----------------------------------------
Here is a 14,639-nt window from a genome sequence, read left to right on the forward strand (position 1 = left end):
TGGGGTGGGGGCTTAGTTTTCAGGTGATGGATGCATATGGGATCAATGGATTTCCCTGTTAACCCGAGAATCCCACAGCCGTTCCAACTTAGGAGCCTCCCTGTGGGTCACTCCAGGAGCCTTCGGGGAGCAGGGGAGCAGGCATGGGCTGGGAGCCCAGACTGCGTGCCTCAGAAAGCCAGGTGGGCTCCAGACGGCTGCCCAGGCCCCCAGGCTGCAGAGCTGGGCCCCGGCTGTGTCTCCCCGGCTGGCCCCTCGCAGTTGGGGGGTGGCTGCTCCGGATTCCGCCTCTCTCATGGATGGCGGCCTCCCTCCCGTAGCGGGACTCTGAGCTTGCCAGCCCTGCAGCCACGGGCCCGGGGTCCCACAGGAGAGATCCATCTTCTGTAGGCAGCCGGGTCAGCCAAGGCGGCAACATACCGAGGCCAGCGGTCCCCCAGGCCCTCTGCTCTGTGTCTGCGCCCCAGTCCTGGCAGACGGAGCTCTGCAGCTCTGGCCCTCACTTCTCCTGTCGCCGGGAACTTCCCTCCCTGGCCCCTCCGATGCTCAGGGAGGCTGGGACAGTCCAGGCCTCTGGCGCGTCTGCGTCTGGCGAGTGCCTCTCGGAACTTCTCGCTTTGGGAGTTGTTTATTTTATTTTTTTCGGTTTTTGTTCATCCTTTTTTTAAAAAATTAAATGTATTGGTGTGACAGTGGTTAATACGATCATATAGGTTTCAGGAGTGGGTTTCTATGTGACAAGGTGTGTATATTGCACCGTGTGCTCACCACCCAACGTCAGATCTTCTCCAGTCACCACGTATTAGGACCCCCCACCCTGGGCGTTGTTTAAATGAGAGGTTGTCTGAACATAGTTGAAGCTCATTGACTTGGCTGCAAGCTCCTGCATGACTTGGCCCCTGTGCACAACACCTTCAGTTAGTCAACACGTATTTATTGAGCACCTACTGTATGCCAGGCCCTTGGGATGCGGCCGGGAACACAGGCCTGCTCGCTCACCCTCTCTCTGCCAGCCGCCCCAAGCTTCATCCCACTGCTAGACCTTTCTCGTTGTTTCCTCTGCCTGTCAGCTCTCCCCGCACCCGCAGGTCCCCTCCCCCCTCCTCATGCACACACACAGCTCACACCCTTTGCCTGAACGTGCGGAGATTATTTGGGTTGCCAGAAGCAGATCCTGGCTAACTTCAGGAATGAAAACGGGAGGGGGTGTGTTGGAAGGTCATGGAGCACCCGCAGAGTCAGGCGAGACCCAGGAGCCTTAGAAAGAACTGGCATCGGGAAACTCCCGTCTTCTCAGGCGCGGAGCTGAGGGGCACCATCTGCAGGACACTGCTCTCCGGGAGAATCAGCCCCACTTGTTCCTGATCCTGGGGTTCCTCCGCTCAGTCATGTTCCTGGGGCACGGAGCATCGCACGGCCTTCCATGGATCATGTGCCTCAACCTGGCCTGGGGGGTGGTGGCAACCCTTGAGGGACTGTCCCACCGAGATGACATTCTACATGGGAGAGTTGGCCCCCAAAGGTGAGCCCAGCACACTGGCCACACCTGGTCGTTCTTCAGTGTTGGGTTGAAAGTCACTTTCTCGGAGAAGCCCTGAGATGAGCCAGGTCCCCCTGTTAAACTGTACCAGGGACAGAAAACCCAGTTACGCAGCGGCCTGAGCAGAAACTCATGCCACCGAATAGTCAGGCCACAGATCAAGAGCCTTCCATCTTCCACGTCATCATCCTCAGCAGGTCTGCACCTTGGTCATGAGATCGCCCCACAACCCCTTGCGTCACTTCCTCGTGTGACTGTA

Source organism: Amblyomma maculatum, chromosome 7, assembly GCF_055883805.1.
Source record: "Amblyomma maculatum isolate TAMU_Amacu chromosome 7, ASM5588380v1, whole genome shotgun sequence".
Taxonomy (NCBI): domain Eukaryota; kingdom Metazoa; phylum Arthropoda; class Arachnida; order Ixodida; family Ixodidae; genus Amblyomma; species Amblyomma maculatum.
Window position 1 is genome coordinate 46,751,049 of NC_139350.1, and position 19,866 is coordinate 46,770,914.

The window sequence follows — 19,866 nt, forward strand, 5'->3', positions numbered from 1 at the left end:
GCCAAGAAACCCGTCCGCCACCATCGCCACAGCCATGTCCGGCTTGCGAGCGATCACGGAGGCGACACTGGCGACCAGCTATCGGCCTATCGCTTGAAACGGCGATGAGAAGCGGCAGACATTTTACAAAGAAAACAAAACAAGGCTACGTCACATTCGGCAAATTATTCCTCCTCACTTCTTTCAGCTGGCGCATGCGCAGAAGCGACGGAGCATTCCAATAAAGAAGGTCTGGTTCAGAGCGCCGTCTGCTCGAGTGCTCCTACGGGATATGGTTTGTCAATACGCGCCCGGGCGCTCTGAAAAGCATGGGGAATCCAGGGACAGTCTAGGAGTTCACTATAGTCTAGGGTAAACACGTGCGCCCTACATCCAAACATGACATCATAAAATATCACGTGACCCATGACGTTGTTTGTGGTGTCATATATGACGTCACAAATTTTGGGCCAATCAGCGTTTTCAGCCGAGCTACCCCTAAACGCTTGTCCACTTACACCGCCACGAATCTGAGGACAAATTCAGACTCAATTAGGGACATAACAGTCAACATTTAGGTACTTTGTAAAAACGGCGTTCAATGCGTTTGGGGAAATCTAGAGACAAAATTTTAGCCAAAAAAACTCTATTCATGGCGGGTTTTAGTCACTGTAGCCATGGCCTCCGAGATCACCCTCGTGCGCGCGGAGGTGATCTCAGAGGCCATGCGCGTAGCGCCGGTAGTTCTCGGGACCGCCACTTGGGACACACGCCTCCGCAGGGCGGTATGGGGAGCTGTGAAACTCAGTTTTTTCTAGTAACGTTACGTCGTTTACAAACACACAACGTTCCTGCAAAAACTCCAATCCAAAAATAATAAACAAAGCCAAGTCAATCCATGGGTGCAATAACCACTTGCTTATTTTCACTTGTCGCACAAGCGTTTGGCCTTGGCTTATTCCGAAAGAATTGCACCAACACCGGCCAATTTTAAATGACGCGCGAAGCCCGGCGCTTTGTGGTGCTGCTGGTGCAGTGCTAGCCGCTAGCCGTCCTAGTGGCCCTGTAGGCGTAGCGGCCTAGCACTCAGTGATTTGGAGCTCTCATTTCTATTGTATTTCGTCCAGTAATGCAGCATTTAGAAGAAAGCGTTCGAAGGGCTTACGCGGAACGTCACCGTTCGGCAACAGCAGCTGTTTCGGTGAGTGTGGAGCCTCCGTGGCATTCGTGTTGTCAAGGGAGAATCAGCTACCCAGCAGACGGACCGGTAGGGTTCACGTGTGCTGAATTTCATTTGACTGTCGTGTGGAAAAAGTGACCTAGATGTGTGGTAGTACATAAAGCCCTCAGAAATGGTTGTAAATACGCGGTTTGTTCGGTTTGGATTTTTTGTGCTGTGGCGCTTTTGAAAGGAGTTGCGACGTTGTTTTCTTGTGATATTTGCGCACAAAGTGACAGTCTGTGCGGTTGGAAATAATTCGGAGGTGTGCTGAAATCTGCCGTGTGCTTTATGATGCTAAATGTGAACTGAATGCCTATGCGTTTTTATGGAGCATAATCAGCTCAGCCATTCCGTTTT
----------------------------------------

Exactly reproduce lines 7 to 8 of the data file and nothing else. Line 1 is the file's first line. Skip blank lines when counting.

The window sequence follows — 19,866 nt, forward strand, 5'->3', positions numbered from 1 at the left end:
GCCAAGAAACCCGTCCGCCACCATCGCCACAGCCATGTCCGGCTTGCGAGCGATCACGGAGGCGACACTGGCGACCAGCTATCGGCCTATCGCTTGAAACGGCGATGAGAAGCGGCAGACATTTTACAAAGAAAACAAAACAAGGCTACGTCACATTCGGCAAATTATTCCTCCTCACTTCTTTCAGCTGGCGCATGCGCAGAAGCGACGGAGCATTCCAATAAAGAAGGTCTGGTTCAGAGCGCCGTCTGCTCGAGTGCTCCTACGGGATATGGTTTGTCAATACGCGCCCGGGCGCTCTGAAAAGCATGGGGAATCCAGGGACAGTCTAGGAGTTCACTATAGTCTAGGGTAAACACGTGCGCCCTACATCCAAACATGACATCATAAAATATCACGTGACCCATGACGTTGTTTGTGGTGTCATATATGACGTCACAAATTTTGGGCCAATCAGCGTTTTCAGCCGAGCTACCCCTAAACGCTTGTCCACTTACACCGCCACGAATCTGAGGACAAATTCAGACTCAATTAGGGACATAACAGTCAACATTTAGGTACTTTGTAAAAACGGCGTTCAATGCGTTTGGGGAAATCTAGAGACAAAATTTTAGCCAAAAAAACTCTATTCATGGCGGGTTTTAGTCACTGTAGCCATGGCCTCCGAGATCACCCTCGTGCGCGCGGAGGTGATCTCAGAGGCCATGCGCGTAGCGCCGGTAGTTCTCGGGACCGCCACTTGGGACACACGCCTCCGCAGGGCGGTATGGGGAGCTGTGAAACTCAGTTTTTTCTAGTAACGTTACGTCGTTTACAAACACACAACGTTCCTGCAAAAACTCCAATCCAAAAATAATAAACAAAGCCAAGTCAATCCATGGGTGCAATAACCACTTGCTTATTTTCACTTGTCGCACAAGCGTTTGGCCTTGGCTTATTCCGAAAGAATTGCACCAACACCGGCCAATTTTAAATGACGCGCGAAGCCCGGCGCTTTGTGGTGCTGCTGGTGCAGTGCTAGCCGCTAGCCGTCCTAGTGGCCCTGTAGGCGTAGCGGCCTAGCACTCAGTGATTTGGAGCTCTCATTTCTATTGTATTTCGTCCAGTAATGCAGCATTTAGAAGAAAGCGTTCGAAGGGCTTACGCGGAACGTCACCGTTCGGCAACAGCAGCTGTTTCGGTGAGTGTGGAGCCTCCGTGGCATTCGTGTTGTCAAGGGAGAATCAGCTACCCAGCAGACGGACCGGTAGGGTTCACGTGTGCTGAATTTCATTTGACTGTCGTGTGGAAAAAGTGACCTAGATGTGTGGTAGTACATAAAGCCCTCAGAAATGGTTGTAAATACGCGGTTTGTTCGGTTTGGATTTTTTGTGCTGTGGCGCTTTTGAAAGGAGTTGCGACGTTGTTTTCTTGTGATATTTGCGCACAAAGTGACAGTCTGTGCGGTTGGAAATAATTCGGAGGTGTGCTGAAATCTGCCGTGTGCTTTATGATGCTAAATGTGAACTGAATGCCTATGCGTTTTTATGGAGCATAATCAGCTCAGCCATTCCGTTTT